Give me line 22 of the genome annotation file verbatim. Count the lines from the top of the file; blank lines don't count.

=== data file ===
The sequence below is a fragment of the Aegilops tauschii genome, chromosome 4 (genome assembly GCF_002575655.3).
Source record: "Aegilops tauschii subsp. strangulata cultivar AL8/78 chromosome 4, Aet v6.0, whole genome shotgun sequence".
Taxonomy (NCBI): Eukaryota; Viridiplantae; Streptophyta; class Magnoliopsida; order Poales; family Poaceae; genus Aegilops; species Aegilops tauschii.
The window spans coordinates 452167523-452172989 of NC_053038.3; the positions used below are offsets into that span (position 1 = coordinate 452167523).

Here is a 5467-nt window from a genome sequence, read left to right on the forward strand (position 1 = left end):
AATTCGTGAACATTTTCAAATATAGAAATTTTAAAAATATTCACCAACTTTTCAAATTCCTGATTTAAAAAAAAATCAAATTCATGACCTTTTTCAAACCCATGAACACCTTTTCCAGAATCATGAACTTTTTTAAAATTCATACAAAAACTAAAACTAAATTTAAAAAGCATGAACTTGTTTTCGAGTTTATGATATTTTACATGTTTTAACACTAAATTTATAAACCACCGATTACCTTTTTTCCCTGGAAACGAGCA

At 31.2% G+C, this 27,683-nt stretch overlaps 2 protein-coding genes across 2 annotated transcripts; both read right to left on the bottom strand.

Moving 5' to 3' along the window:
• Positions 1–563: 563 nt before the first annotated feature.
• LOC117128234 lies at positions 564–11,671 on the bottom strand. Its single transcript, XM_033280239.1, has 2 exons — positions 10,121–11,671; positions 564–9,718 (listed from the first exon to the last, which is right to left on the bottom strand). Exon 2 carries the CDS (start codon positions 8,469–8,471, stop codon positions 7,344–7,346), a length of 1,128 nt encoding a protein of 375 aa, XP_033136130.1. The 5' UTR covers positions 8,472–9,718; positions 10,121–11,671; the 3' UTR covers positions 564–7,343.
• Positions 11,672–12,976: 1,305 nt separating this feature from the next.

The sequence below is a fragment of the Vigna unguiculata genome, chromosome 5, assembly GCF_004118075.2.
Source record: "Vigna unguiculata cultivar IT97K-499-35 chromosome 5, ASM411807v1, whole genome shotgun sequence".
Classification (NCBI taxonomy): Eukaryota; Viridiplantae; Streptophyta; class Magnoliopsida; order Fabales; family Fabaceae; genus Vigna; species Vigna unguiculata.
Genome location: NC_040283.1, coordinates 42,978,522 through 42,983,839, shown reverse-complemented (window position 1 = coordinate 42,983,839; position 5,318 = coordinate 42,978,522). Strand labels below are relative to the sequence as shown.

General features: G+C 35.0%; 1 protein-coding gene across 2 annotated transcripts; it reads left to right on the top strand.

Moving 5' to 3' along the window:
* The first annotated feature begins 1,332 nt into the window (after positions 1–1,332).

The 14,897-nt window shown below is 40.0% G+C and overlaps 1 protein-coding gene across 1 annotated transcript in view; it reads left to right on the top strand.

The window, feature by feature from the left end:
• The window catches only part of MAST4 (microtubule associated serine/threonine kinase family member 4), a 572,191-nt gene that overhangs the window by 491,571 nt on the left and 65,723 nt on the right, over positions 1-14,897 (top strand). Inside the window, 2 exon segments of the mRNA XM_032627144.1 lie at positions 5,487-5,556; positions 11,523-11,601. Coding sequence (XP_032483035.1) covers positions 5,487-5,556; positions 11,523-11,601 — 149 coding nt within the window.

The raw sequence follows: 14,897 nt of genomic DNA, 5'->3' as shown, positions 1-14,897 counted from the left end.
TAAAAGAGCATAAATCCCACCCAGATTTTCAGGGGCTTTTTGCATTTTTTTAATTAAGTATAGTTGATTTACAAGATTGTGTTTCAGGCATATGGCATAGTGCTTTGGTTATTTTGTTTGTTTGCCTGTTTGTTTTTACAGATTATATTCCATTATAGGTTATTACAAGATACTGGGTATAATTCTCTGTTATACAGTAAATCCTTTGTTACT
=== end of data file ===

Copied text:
The raw sequence follows: 14,897 nt of genomic DNA, 5'->3' as shown, positions 1-14,897 counted from the left end.